By George Mickhail
Today, we are witnessing uncanny parallels with the Cold War: alliances forming broadly along one of two socioeconomic and political systems.
As capitalism confronted communism in the Cold War, today we have post-neoliberalism championed by populist neoliberal conservatives confronting progressive social/state capitalism, taking shape in the lead-up to a new Cold War order.
A case in point is the Visiting Forces Agreement and the broader bilateral security cooperation between Australia and Japan that will be ratified early this year. It comes on the back of the Acquisition and Cross-Servicing Agreement that facilitates the exchange of support between the countries - especially transport, equipment and ammunition. This forms part of Australia's commitment to the "special strategic relationship" with Japan.
There is already extensive cooperation in cybersecurity and counterterrorism, and Australian Prime Minister Malcolm Turnbull says the security relationship will grow "deeper and more sophisticated."
The significance of the Australian-Japanese agreements is that they give credence to Japanese Prime Minister Shinzo Abe's "free and open Indo-Pacific" strategy and "proactive pacifism" vision for the Japanese Self-Defense Force's expanding regional security role.
They also allow for greater cooperation between Australia, Japan and the US as well as other like-minded partners, like India in order to preserve their hegemony, reframed as "rules-based international order," on the pretext of supporting a peaceful and stable Indo-Pacific.
US President Donald Trump's ambivalence about US international commitments to its Asian alliances may seem somewhat insular, but it may simply be to cut spiraling US national debt and to spread the US "geopolitical risk."
As the US GDP is stagnating at 1.76 percent and its military is spread so thinly in global conflicts, it makes sense for Trump to lean on traditional partners like Australia and Japan to shoulder their "responsibility" in the Asia-Pacific region.
The Australian-Japanese pact is part of defense alliances between populist neoliberal conservatives in the US, Australia, Japan and India on the pretext of countering the growing military threat of North Korea and China's ambitions in the Sea of Japan and the South China Sea. Japan's recent purchase of Aegis Ashore missile defense systems from the US to protect its territory from North Korean missiles has not been without controversy.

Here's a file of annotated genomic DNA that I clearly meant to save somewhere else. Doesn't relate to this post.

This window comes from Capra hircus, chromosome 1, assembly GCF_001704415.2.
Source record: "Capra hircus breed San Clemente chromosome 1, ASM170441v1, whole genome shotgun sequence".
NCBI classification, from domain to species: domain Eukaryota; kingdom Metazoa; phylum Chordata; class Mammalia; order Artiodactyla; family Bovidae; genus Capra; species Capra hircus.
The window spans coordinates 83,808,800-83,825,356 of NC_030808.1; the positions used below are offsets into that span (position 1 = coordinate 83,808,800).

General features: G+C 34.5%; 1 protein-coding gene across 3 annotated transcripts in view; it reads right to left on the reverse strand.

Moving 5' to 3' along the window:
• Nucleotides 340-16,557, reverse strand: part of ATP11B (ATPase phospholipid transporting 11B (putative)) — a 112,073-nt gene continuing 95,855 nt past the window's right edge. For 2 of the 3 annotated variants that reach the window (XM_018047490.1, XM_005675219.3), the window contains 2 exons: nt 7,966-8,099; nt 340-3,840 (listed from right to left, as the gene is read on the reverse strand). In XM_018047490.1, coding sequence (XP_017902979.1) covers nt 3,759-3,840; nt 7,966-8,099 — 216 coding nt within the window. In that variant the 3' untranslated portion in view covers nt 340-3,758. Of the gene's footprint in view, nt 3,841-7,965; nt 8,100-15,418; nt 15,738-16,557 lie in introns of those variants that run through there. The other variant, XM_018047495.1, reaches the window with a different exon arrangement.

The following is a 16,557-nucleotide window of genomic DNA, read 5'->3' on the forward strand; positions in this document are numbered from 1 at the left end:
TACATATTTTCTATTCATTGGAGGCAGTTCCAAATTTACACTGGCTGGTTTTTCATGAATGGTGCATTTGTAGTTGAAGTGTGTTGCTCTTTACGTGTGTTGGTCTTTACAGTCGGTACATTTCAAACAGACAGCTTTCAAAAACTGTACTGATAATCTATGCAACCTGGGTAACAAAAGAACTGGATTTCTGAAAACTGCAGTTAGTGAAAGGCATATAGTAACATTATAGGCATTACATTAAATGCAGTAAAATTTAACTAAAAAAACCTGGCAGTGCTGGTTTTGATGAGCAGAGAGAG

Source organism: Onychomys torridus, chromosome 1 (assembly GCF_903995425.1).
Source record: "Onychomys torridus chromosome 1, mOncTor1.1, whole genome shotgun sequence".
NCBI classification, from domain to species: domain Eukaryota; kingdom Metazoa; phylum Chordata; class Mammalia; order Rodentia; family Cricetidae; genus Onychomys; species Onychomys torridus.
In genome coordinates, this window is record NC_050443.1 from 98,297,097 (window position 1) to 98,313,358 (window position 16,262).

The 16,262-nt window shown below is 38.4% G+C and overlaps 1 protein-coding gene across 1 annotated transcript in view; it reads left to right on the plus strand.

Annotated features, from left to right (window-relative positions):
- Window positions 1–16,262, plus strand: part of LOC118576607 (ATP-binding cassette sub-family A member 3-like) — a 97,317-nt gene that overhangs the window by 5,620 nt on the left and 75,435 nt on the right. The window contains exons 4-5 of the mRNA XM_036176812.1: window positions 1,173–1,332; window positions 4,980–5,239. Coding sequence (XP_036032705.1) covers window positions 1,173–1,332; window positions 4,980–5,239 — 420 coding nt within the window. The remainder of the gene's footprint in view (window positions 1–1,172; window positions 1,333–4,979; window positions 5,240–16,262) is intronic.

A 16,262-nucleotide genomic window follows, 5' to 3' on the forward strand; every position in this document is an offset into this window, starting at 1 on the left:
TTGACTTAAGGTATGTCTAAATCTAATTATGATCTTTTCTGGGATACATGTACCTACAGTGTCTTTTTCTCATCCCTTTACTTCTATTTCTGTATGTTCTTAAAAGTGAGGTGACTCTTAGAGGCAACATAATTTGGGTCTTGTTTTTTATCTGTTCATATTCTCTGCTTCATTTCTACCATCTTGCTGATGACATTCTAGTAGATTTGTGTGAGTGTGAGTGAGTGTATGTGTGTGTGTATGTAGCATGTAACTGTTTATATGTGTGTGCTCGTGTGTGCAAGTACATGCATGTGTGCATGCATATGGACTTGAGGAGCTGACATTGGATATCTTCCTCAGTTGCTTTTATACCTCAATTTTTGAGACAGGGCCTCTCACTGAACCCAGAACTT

The Russians raised their concern over the US-built defense systems, claiming that they had universal launchers that can launch all types of missiles, which contravened the Intermediate-Range Nuclear Forces Treaty.
The Russians were also quick to point out that the Japanese deployment of anti-missile systems was part of a greater plan by the US for a "global anti-missile system," given the deployment of such systems in Romania and their impending stationing in Poland.
India is the third pivotal partner to Washington's Asia-Pacific strategy, and a long-time benefactor of US supply of nuclear technologies to enhance its deterrence capability in order to restrain China. India's ambition to join the Nuclear Suppliers Group (NSG) also threatens to destabilize a fragile South Asia mired in nuclear tensions. Neither India nor Pakistan is a signatory to the Nuclear Non-Proliferation Treaty.
A nuclear race is the inevitable outcome should India receive its NSG membership, and would undoubtedly jeopardize China's national priorities.
If there has been any lesson learned post-World War II, then it is the realization that interdependence and cooperation were far better for the common interests of humanity than force and confrontation.
Xi Jinping, general secretary of the Communist Party of China (CPC) Central Committee, echoed those very sentiments in his vision of a "new era" in building a community with a shared future for mankind in his report to the 19th CPC National Congress on October 18.
This was not lost on former Australian prime minister Bob Hawke, who on December 29 lamented the current lack of genuine leadership in the Western world to an audience at the Woodford Folk Festival in Queensland. He was critical of Turnbull, and far less charitable toward Trump.
The author is a senior lecturer at the School of Accounting, Economics & Finance, University of Wollongong, Australia.